Debt dependency, debt relief, and macroeconomic policies: how does the structure of external and domestic debt affect the well being of a country?s citizenry?
emphasize the deleterious effects of the extent of external debt held by multilateral
institutions (Chase-Dunn, 1975; Sell and Kunitz, 1986-87; Meldrum, 1987; Harsch,
1989; Bradshaw and Huang, 1991; Bradshaw et al., 1993) and the structure of capital
formation (Chase-Dunn 1975;Bornschier, Chase-Dunn, and Rubinson 1978; Bornschier
and Chase-Dunn,1985; Timberlake and Kentor, 1983; Bradshaw, 1987; Walton and
Ragin, 1990; Dixon and Boswell, 1996; Firebaugh, 1996) on the growth and
development of Third World Countries. This research primarily examines the
relationship between external debt held by multilateral development institutions and
central government debt. A major barrier to social and economic development in
developing countries is malnutrition and the inability of individuals to maintain a healthy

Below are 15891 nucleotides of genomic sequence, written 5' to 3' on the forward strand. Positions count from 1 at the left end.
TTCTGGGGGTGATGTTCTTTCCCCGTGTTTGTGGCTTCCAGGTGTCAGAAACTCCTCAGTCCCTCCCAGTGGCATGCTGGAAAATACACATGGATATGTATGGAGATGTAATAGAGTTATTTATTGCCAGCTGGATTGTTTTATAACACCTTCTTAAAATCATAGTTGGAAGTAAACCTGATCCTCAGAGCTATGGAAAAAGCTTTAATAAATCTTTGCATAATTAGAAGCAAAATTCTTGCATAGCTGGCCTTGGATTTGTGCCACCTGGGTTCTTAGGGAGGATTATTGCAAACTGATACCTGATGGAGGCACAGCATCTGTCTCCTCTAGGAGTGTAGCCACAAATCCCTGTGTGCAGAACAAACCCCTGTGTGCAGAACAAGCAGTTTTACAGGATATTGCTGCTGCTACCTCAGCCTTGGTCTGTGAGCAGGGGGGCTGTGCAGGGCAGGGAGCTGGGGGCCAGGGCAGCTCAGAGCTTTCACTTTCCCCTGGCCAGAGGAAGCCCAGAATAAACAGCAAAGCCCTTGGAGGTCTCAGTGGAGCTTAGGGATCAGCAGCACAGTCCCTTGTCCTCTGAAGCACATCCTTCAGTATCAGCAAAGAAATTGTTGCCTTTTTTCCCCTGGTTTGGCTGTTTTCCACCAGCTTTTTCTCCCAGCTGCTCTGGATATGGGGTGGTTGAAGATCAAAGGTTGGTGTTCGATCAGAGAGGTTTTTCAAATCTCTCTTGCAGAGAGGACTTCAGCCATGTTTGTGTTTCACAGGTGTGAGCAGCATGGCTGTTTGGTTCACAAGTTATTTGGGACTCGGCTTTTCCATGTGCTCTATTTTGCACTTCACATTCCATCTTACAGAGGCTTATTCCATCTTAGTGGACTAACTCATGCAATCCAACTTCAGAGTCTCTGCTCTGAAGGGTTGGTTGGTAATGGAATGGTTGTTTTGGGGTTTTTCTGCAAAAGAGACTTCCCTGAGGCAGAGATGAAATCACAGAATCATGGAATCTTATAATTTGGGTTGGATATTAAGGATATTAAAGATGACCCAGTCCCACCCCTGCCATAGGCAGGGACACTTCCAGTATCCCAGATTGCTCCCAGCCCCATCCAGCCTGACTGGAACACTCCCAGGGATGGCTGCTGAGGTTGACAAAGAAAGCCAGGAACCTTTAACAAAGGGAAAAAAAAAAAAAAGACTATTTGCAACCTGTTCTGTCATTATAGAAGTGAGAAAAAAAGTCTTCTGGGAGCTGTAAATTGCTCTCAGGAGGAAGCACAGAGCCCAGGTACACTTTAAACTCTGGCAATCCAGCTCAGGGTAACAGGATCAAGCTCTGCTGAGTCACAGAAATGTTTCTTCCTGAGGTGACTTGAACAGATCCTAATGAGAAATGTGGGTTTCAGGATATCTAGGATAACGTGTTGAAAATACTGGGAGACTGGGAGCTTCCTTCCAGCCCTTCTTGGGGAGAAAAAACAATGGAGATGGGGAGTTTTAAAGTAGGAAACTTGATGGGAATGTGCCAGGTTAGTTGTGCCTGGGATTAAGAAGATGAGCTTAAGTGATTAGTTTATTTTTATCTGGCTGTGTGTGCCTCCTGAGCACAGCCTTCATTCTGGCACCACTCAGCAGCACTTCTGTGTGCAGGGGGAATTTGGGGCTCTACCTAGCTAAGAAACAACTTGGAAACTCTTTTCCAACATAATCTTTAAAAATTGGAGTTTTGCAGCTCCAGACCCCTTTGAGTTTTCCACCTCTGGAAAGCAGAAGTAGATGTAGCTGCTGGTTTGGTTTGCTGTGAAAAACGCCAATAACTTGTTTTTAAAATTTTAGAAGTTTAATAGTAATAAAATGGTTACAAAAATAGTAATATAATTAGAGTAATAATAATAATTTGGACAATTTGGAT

standard of living and be economically and socially productive. The major findings on
the direct and indirect effect of external debt and the solvency of a domestic economy on
the health and nutritional status of women and children were: External debt as measured
as a percent of GDP did produce slight but statistically significant direct effects on
under-five infant mortality. Central government debt as measured as a percent of GDP
demonstrated a direct effect only with under-five mortality and it was modest at best.
Gross domestic investment measured as a percent of GDP also exhibited a weak direct
effect on under-five infant mortality and percent total immunized. As expected, external
debt did demonstrate a substantial and statistically significant direct effect on central
government debt. The results of the path analysis reveal that external debt consistently
produced an indirect effect, operating through central government debt, on measures of
under-five mortality, percent children immunized, and children wasting and stunting.
However, the magnitude fluctuates considerably and their statistical significance drops
to below acceptable levels on childhood immunizations and the nutritional measures.
Advisor:McIntosh, William Alex; Albrecht, Don E.; Murguia, Edward; Saenz, Rogelio
School:Texas A&M University
School Location:USA - Texas
Source Type:Master's Thesis
Keywords:globalization of capital
Date of Publication:12/01/2004